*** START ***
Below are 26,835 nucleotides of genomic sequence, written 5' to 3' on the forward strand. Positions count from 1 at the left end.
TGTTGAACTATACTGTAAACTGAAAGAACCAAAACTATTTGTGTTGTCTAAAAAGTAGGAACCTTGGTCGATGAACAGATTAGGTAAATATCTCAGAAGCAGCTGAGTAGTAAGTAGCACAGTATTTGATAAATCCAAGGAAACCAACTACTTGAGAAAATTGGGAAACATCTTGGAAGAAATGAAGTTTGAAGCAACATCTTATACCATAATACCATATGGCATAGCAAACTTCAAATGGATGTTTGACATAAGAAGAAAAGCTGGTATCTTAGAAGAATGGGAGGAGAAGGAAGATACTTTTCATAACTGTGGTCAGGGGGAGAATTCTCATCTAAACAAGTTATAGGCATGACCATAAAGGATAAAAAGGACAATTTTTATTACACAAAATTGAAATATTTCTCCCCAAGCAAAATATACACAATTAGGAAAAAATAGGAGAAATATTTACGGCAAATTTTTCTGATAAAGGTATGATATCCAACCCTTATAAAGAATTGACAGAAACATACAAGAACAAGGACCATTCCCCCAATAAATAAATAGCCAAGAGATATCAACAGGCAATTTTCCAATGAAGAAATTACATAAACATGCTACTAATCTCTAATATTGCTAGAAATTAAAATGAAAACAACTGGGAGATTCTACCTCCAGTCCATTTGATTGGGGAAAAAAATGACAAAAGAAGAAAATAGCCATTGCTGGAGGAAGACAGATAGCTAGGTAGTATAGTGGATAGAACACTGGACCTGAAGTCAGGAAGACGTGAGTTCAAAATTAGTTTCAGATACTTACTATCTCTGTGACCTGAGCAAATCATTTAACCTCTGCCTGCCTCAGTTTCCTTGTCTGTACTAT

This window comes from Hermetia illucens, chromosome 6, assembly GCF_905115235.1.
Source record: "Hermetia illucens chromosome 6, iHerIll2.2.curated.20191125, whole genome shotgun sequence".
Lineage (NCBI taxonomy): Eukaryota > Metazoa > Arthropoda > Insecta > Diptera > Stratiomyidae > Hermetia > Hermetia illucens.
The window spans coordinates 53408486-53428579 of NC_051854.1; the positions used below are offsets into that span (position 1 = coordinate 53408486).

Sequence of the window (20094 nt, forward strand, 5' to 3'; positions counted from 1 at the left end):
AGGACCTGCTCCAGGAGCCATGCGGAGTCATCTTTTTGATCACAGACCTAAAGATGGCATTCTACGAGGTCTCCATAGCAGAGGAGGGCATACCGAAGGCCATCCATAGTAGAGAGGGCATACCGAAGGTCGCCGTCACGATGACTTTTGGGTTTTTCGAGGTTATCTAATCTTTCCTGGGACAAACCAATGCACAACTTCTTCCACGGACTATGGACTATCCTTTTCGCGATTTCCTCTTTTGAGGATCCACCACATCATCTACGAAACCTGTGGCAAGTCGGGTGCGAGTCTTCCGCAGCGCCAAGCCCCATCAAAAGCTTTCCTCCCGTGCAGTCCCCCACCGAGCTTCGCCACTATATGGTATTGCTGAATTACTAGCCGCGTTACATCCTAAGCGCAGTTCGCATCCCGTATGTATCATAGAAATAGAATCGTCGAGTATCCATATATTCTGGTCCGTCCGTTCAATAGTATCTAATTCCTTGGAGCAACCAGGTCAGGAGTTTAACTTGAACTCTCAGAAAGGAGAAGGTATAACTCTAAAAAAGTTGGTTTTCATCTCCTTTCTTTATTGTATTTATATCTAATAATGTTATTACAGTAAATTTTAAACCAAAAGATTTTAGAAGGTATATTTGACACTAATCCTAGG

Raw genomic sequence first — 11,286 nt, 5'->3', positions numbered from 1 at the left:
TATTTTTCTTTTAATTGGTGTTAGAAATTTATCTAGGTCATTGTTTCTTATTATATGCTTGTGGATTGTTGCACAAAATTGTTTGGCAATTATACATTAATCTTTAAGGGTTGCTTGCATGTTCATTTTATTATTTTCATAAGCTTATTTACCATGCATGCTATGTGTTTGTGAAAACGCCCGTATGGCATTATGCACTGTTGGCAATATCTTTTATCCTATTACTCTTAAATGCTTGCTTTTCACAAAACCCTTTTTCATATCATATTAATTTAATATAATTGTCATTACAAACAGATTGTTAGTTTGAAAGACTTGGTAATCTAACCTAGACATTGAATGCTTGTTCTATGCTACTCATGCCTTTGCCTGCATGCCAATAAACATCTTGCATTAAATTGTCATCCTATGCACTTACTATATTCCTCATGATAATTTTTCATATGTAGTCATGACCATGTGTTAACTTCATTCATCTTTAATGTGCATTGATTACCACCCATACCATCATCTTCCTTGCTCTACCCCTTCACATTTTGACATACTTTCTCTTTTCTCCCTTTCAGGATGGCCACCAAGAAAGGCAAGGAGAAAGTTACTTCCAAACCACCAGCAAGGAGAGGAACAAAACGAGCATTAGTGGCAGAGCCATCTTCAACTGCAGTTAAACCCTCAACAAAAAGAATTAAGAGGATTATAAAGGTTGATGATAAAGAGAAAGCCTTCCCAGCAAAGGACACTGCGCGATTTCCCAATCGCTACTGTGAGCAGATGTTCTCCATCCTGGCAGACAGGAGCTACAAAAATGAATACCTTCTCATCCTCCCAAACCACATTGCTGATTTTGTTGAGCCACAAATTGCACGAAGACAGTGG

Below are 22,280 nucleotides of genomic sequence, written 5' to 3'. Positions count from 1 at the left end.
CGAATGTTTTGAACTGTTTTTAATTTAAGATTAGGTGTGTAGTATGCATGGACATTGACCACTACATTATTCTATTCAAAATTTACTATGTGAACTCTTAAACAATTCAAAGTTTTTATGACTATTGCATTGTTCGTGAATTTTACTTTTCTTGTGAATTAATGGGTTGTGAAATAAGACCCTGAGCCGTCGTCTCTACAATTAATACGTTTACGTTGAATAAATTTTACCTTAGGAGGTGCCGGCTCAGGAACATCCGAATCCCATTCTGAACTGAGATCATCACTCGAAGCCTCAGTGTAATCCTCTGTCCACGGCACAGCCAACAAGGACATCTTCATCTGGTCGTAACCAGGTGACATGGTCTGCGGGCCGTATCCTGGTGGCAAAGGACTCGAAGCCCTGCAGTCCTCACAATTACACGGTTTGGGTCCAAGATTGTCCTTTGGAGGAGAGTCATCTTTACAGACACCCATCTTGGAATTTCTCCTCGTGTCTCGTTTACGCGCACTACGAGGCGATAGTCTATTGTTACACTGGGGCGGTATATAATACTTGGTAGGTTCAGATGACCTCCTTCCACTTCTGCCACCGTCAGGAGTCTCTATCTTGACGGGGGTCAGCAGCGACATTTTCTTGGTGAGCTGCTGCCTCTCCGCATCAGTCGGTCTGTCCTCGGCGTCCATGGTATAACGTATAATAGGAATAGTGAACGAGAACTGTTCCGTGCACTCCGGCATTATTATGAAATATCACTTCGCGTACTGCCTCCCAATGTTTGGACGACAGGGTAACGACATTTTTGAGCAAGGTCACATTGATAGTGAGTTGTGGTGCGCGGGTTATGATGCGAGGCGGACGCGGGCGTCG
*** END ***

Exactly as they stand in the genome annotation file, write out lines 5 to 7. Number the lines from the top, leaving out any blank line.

Lineage (NCBI taxonomy): Eukaryota > Metazoa > Arthropoda > Insecta > Diptera > Stratiomyidae > Hermetia > Hermetia illucens.
The window spans coordinates 53408486-53428579 of NC_051854.1; the positions used below are offsets into that span (position 1 = coordinate 53408486).

Sequence of the window (20094 nt, forward strand, 5' to 3'; positions counted from 1 at the left end):